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Slaughtered by Bass: S.L.T. Mob & M.Double (2003)


Steve Goodman
London Hyperdub HQ

Also published in Deuce magazine 2003

The Slaughter Mob are MC Vicious, MC Dangerous, dj Bandit and dj Q Gritty, rolling along on the beats’n’bass of producer M.Double. I first met with them in mid-2001, 20 or so minutes after a long interview with a pre-R&B Ms.Dynamite whose Sticky produced ‘Boo’ had just charted. The last 18 months have seen her face achieve televisual ubiquity and her voice, as the US military like to say, attain ‘full spectrum dominance’. In this period, garage rap, navigating unrelenting but powerful negative hype surrounding gun violence and crews, has undergone a turbulent emergence. In 2002, garage rap’s preference for minimal electro 8bar beats brought crews like Roll Deep and producers like Wiley (formerly Pay As U Go) to the fore. Gradually, garage rap’s repertoire of voices, flows and characters seems to be mutating and expanding.

So what have the Slaughter Mob original dubsteppas been up to in this period. Of course, in that year and a half, underground night Forward has started. Purely through chance, SLT have been rinsing the club night after Ammunition tracked them down off the pirates (Y2K FM) after hearing that the crew had been mixing with their showreel CDs before most of the tunes had been released. “They were like, ‘how did that lot get hold of these tunes.’ They phoned us up, asked us to come down, and then booked us.” SLT have developed a tight following from their electric sessions at Forward, initially tearing the floor with the energetic early dark swing of Zed Bias, El-B, Oris Jay and Horsepower. Since then, they have forged their own sound, with one crucial ingredient that 8bar currently lacks, energy. The first 20 minutes of their set on Forward’s birthday bash was probably the club’s vibe peak so far.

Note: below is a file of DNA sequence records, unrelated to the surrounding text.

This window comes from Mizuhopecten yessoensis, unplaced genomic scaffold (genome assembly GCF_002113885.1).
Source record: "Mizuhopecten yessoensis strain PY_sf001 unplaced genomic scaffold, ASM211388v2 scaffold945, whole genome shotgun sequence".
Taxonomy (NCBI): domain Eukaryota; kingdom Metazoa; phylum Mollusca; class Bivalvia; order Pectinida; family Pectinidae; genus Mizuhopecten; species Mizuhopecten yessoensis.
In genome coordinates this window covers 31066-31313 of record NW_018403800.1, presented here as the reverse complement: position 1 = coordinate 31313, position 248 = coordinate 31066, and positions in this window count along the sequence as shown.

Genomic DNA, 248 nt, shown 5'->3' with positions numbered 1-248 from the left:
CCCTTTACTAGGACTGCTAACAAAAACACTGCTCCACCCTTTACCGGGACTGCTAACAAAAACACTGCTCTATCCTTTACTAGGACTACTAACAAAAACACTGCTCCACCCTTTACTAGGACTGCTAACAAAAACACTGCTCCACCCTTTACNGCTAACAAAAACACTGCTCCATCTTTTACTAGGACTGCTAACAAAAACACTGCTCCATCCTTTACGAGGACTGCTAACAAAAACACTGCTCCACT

In conversation SLT seem split when it comes to 8bar. On garage rap generally, MC Vicious tells how “a lot of people have fought against this idea of garage as the UK’s own version of hip hop. And part of this resistance has been that loads of the uk MCs are rubbish. In America, because the scene is bigger and older, at least 50% of the MCs are good. I would blatantly say that 99.9% of uk MCs are. . .[tails off in to laughter]. Seriously though, some garage MCs are appalling. It’s embarrassing sometimes. I do hope that the scene that we are in gets a bit bigger. But not too big, or the majors will run away with it. It needs to keep itself tight, like drum’n’bass has. They have held on to it. That way, everyone can eat, and hear the sound they want to hear. Not some man sitting in an office saying ‘This is what is going on!’.” “Or what’s going on?” corrects Bandit. “There is not a lot of producers doing this kind of sound but we warm to those who do. A couple of years ago it would have been all El-B and Zed Bias. But there is more and more stuff that we are into now.”

While they all produce, the man behind most of their dubs is M.Double, who describes one of the keys to those SLT sets; “yeah, we never saw anyone else on the scene drawing from CD so much. We were building tunes in the morning, and by the afternoon it was on road, you know what I mean. That must have shocked, ‘cos we were bringing fresh press.” SLT in full flight tear up the dance. Both djs, Q Gritty and Bandit seem much more willing than most djs to crank a crowd vibe with prolonged mixes. Its not surprising Bandit is a big Doc Scott fan. “His set goes up and down, you know what I mean. It is not just an Andy C ‘bangin from start to finish’ set, even though I love his sets when I am raving. But when you are buzzing, Doc Scott’s kind of set takes you on more of a journey.”